Digital scaffolding to support adolescent literacy

Digital scaffolding to support adolescent literacy

First Author: Penelope Collins -- University of California, Irvine
Additional authors/chairs: 
Mark Warschauer; George Farkas; Tamara Tate; Jenell Krishnan; Joanna Yau; Ying Xu; Yenda Prado
Keywords: Intervention, Reading, Writing
Abstract / Summary: 

Purpose – The complex language and text structures encountered in school texts can impede middle school students’ literacy achievement. Live Ink is a digital tool that transform traditional block-shaped text into cascading patterns that help readers identify grammatical structure. The purpose of this study was to examine the extent to which Live Ink enhances reading and writing performance.

Method – Approximately 52 teachers in 10 schools, who taught 3,555 students in 170 7th and 8th grade classes, participated in a randomized control trial. Students in treatment and control classroom read materials in either Live Ink-formatting or traditional block formatting, respectively, for 40 minutes throughout the school year. At the end of the school year, students completed the Smarter Balanced Assessment Consortium (SBAC) test in English Language Arts (ELA), which included subtests for Reading and for Writing. Students also completed an on-demand prompt-based essay from Turnitin.com’s Revision Assistant, an automated writing evaluation program. Both the SBAC test and the prompt-based essay were presented using traditional, blocked text for all students.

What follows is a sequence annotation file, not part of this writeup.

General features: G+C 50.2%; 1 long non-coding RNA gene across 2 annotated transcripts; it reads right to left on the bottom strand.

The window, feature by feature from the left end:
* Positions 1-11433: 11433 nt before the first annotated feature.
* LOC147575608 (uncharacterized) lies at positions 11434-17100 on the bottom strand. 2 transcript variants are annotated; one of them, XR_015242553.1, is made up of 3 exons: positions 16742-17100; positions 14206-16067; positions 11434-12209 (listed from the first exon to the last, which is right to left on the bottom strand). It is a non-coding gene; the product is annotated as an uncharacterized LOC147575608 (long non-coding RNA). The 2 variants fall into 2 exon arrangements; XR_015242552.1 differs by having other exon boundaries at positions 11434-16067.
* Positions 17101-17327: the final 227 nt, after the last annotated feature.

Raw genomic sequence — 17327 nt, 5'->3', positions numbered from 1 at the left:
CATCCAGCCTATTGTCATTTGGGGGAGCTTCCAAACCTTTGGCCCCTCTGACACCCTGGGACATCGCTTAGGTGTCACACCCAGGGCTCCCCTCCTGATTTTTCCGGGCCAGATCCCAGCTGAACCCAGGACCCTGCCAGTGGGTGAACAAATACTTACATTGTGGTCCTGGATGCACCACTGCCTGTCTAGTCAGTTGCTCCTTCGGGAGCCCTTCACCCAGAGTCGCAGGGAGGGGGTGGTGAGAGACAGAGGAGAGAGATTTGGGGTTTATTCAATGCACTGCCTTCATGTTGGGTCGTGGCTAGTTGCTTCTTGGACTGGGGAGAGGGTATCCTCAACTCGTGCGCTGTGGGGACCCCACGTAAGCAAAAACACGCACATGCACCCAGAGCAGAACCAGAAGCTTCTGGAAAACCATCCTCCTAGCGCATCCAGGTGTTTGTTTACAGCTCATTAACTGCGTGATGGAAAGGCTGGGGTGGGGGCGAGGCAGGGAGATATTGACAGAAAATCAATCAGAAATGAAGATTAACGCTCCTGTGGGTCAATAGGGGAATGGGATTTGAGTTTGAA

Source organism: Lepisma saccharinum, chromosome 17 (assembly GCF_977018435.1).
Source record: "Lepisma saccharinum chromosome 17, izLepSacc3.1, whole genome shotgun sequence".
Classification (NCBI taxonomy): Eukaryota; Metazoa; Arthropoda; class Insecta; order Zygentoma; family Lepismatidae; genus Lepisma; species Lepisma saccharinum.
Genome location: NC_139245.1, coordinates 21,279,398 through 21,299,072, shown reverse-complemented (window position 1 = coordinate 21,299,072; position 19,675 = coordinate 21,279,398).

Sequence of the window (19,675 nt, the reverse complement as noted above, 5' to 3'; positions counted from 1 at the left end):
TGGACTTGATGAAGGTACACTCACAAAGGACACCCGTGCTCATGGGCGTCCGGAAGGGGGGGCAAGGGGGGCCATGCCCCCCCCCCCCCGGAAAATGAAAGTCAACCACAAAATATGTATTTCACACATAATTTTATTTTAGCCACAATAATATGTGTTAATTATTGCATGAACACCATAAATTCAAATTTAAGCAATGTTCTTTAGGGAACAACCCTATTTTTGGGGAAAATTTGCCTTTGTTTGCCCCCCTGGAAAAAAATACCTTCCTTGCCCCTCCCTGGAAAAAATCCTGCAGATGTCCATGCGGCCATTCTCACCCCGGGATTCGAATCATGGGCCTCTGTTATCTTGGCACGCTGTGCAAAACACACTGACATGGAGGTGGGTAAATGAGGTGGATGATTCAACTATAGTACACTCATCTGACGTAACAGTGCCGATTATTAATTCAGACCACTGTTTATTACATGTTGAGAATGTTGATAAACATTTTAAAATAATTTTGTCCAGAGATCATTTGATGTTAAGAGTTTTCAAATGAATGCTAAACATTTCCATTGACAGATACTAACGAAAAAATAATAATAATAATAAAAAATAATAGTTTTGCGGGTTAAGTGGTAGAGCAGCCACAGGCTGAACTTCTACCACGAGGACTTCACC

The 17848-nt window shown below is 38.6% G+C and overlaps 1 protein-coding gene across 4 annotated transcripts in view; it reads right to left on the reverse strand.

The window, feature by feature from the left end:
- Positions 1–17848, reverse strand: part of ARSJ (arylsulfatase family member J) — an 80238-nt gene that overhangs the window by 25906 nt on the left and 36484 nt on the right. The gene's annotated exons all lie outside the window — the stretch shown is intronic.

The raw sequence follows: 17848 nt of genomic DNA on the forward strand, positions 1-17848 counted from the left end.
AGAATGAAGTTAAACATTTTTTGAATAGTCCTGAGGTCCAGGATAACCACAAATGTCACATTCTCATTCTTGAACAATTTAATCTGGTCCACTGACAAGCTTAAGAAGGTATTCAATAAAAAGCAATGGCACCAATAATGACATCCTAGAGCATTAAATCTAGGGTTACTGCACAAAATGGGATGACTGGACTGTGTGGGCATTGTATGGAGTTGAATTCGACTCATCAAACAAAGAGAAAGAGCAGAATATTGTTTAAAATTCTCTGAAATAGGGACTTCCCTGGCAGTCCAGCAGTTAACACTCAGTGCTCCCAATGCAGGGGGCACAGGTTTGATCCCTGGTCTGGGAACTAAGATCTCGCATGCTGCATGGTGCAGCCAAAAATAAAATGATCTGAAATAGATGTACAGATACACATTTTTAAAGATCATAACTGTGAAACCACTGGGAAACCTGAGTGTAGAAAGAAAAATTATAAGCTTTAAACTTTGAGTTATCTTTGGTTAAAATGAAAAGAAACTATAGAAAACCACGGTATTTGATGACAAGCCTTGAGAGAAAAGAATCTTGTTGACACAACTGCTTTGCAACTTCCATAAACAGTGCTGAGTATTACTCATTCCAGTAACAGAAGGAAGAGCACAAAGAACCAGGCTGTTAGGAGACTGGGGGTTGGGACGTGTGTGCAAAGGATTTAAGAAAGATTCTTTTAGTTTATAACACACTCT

Results – Preliminary regression analyses revealed a significant treatment effect, when controlling for the prior year’s SBAC scores, for overall ELA performance, as well as small effect for the Reading subtest and a moderate effect for the Writing subtest. However there was no treatment effect for the on-demand, prompt-based essay.

Conclusions – Our preliminary findings suggest that Live Ink formatting can be an effective scaffold to advance adolescents’ reading and writing skills, with benefits transferring to typically formatted texts.